‘In the present case, however, petitioner has exhausted his remedy by appeal (see, People v. Harris [192 Cal.App.2d Supp. 887] 13 Cal.Rptr. 642), and he contends that the record establishes as amatter of law that the seizure of evidence from his bookstore was unconstitutional. Under these circumstances he asserts that the Dixon case itself indicates that habeas corpus is available, and he points out that under similar circumstances, habeas corpus would be available in a United States district court to challenge a state's use of an involuntary confession. (Rogers v. Richmond, 365 U.S. 534, 81 S.Ct. 735, 5 L.Ed.2d 760; Leyra v. Denno, 347 U.S. 556, 74 S.Ct. 716, 98 L.Ed. 948.)
‘If the violation of a petitioner's constitutional rights by the use of illegally seized evidence had any bearing on the issue of his guilt, there should be no doubt that habeas corpus would be available. Unlike the denial of the right to counsel, the knowing use of perjured testimony or suppression of evidence, the use of an involuntary confession, or as in this case, the denial of an opportunity to present a defense, the use of illegally seized evidence carries with it no risk of convicting an innocent person. The purpose of the exclusionary rule is not to prevent the conviction of the innocent, but to deter unconstitutional methods of law enforcement. (Elkins v. United States, 364 U.S. 206, 217, 80 S.Ct. 1437, 4 L.Ed.2d 1669; Walder v. United States, 347 U.S. 62, 64–65, 74 S.Ct. 354, 98 L.Ed. 503; Mapp v. Ohio, supra, [367 U.S. 643] 81 S.Ct. 1684, 1688 [, 6 L.Ed.2d 1081;] People v. Cahan, supra, 44 Cal.2d 434, 443, 445, 282 P.2d 905, 50 A.L.R.2d 513; People v. Martin, 45 Cal.2d 755, 760, 290 P.2d 855.) That purpose is adequately served when a state provides an orderly procedure for raising the question of illegally obtained evidence at or before trial and on appeal. The risk that the deterrent effect of the rule will be compromised by an occasional erroneous decision refusing to apply it is far outweighed by the disruption of the orderly administration of justice that would ensue if the issue could be relitigated over and over again on collateral attack.
‘Even if we were to limit the area of collateral attack to cases in which the facts were not disputed * * * repetitious attacks on final judgments would not be eliminated. The law of search and seizure has not been static. The United States Supreme Court has only recently relaxed the requirements of standing to challenge the use of illegally obtained evidence (Jones v. United States, 362 U.S. 257, 261–267, 80 S.Ct. 725, 4 L.Ed.2d 697; cf., People v. Martin, supra, 45 Cal.2d 755, 759–761, 290 P.2d 855) and abandoned the rule that evidence illegally seized by state officers is admissible in federal courts. (Elkins v. United States, supra, 364 U.S. 206, 80 S.Ct. 1437, 4 L.Ed.2d 1669.) If collateral attack was permissible, such changes would invite fresh attacks on final judgments affirmed on appeal under the pre-existing rules or on judgments from which appeals were excusably not taken in view of the apparent state of the law. Moreover, if such changes reflected refinements and improvements in constitutional law that went to the correct determination of guilt itself, one would indeed be reluctant to deny their benefits to persons claiming that they had been convicted of crimes they did not commit through the denial of rights now determined to be of constitutional magnitude. Such changes, however, like the exclusionary rule itself have no bearing on the issue of guilt, and it is therefore easily understandable why the lower federal courts have consistently adhered to the rule that the question of unconstitutionally seized evidence may not be raised on collateral attack. [Citations.]’ (Emphasis added.)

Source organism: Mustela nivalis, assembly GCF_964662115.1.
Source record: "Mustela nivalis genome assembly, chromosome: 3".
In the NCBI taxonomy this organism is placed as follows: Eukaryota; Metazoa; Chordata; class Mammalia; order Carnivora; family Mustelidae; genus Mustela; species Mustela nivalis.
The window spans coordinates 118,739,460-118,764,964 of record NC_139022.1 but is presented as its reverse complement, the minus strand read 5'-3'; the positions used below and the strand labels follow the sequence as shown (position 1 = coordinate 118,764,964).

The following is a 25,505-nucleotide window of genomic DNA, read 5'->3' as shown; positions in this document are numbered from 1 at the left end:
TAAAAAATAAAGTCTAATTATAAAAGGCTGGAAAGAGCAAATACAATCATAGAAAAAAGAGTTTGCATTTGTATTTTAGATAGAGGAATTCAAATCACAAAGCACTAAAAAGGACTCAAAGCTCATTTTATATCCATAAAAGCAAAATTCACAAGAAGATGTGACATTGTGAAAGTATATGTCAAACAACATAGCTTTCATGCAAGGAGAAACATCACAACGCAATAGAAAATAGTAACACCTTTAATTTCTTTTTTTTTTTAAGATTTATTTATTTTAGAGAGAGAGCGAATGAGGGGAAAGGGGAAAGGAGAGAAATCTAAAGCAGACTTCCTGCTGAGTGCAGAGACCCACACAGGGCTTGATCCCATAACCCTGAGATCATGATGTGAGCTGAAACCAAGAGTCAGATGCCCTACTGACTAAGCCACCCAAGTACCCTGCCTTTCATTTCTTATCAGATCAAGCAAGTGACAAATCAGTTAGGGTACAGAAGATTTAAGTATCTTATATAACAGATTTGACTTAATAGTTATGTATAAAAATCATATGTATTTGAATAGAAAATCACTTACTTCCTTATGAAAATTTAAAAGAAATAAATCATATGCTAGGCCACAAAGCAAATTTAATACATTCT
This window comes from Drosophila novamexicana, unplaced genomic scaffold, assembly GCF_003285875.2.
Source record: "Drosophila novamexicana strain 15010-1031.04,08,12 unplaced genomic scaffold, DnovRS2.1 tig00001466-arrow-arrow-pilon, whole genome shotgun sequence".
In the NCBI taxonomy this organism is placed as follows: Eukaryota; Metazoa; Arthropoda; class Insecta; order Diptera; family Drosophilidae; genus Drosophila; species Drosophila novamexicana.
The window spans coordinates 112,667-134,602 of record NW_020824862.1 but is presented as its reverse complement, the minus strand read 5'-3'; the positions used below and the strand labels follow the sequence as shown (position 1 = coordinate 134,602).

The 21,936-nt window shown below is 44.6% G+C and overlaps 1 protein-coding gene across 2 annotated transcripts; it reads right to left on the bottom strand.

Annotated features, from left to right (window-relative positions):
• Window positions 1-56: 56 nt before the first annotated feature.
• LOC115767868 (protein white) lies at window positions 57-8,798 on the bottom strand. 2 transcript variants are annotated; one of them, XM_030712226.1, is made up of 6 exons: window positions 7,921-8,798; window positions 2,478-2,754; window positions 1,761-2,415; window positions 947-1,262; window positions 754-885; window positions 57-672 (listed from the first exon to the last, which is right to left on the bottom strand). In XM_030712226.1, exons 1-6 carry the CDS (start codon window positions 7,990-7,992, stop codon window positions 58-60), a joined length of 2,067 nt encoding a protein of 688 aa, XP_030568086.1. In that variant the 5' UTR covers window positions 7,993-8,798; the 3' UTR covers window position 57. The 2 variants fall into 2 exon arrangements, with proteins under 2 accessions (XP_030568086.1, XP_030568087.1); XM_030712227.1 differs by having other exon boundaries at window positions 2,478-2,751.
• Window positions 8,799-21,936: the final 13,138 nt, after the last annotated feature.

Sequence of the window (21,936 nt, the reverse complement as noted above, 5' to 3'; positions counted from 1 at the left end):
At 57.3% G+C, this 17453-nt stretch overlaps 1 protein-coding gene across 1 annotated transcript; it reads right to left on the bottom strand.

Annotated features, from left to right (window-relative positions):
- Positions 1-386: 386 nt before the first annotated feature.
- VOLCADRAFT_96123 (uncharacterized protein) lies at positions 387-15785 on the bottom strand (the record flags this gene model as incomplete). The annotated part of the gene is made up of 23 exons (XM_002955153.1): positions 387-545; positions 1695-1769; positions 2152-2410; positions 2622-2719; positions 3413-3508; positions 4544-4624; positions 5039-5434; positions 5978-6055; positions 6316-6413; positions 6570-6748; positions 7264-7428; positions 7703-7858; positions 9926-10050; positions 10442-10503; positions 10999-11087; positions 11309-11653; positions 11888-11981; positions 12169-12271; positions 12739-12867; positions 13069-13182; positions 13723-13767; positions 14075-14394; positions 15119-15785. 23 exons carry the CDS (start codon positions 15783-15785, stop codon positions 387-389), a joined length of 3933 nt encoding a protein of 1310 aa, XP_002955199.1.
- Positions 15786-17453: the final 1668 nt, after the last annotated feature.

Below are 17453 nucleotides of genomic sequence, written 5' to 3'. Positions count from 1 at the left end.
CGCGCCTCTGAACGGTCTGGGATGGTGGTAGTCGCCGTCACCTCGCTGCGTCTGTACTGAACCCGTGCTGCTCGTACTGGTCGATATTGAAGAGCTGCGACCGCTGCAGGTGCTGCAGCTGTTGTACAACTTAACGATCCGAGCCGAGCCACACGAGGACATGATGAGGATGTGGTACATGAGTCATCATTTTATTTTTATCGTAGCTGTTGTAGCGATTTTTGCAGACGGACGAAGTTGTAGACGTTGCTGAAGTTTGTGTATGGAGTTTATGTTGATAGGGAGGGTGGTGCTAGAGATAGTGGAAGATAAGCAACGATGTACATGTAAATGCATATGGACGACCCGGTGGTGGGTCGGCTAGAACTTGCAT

It is worth noting that Justice Harlan speaking in Ker v. State of California, 374 U.S. 23, 46, 83 S.Ct. 1623, 1646, 10 L.Ed.2d 726, emphasizes one of the arguments above quoted from Harris. He says speaking of the dilemma of state courts:
‘* * * also because the States, more likely than not, will be placed in an atmosphere of uncertainty since this Court's decisions in the realm of search and seizure are hardly notable for their predictability.’
Such crucial United States Supreme Court cases referred to by the majority as Townsend, Ker, Noia, and Henry were decided after Harris but prior to Lessard and Shipp.
Townsend, Ker, Noia, and Henry appear to say that irrespective of whether a procedural or substantive question of state law is involved in an action wherein a state court has rendered a final judgment, if a constitutional question is also involved, the final judgment may be collaterally attacked by the federal judiciary at its discretion when petitioned in habeas corpus. In Townsend v. Sain, 372 U.S. 293, 313, 83 S.Ct. 745, 757, 9 L.Ed.2d 770, the Supreme Court sets forth six circumstances as ‘* * * the controlling criteria for the guidance of the federal habeas corpus courts * * *.’ In the final analysis the test seems to be the discretion of the federal judge to whom the petition is addressed. If there is any doubt as to this fact, it is set at rest by Chief Justice Warren speaking in Townsend at p. 318, 83 S.Ct. at p. 760: